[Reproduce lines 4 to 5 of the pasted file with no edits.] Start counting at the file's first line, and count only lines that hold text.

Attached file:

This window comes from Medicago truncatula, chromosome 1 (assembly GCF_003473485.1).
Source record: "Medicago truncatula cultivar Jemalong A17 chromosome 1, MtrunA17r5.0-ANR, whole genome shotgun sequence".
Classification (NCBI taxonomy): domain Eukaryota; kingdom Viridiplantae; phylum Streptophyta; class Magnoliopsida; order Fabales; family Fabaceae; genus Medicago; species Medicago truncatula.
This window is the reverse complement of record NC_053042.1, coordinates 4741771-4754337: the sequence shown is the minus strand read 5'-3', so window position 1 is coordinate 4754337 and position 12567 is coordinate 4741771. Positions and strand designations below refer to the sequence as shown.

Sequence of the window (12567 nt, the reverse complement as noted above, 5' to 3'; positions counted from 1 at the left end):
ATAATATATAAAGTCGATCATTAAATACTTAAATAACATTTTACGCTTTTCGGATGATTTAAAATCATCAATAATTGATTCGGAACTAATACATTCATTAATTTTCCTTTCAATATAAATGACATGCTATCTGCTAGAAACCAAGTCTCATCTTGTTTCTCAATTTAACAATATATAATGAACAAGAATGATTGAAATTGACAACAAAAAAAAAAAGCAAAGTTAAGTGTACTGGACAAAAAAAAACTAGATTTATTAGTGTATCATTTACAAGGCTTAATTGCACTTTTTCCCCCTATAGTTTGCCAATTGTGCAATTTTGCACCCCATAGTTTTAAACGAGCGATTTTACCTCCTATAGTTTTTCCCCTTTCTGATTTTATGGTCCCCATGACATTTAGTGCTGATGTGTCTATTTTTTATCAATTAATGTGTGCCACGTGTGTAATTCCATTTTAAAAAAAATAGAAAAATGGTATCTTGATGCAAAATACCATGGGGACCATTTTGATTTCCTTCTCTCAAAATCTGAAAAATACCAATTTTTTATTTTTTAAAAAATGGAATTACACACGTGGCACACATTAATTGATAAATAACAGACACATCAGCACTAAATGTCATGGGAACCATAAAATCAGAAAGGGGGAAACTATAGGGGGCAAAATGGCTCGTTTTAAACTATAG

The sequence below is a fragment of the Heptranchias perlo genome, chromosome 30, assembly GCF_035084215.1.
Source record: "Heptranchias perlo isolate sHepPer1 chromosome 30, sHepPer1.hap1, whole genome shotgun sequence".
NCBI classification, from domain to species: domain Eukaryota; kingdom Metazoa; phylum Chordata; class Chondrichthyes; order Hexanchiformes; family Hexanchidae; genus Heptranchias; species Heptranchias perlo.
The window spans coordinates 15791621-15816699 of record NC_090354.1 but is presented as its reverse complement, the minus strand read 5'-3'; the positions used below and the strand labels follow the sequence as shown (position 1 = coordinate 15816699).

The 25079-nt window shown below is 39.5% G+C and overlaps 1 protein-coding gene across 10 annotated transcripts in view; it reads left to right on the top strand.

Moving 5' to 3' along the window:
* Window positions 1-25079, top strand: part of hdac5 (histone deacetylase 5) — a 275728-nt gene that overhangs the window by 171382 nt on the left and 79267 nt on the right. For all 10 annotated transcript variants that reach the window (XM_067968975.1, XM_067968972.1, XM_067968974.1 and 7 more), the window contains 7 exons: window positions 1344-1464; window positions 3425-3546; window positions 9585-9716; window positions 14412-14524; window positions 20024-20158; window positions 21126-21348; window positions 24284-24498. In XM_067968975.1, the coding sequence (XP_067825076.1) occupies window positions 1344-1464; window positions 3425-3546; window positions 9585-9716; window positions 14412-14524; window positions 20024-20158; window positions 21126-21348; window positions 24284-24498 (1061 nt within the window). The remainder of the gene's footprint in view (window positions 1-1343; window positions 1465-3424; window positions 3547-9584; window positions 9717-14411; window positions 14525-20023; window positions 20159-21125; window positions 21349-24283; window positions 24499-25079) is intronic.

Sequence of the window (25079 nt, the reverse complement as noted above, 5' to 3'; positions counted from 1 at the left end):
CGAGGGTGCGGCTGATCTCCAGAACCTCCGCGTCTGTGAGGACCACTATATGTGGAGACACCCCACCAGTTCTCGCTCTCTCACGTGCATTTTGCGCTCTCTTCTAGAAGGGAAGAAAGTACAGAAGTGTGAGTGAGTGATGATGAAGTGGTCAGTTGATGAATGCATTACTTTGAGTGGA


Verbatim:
This window is the reverse complement of record NC_053042.1, coordinates 4741771-4754337: the sequence shown is the minus strand read 5'-3', so window position 1 is coordinate 4754337 and position 12567 is coordinate 4741771. Positions and strand designations below refer to the sequence as shown.

Sequence of the window (12567 nt, the reverse complement as noted above, 5' to 3'; positions counted from 1 at the left end):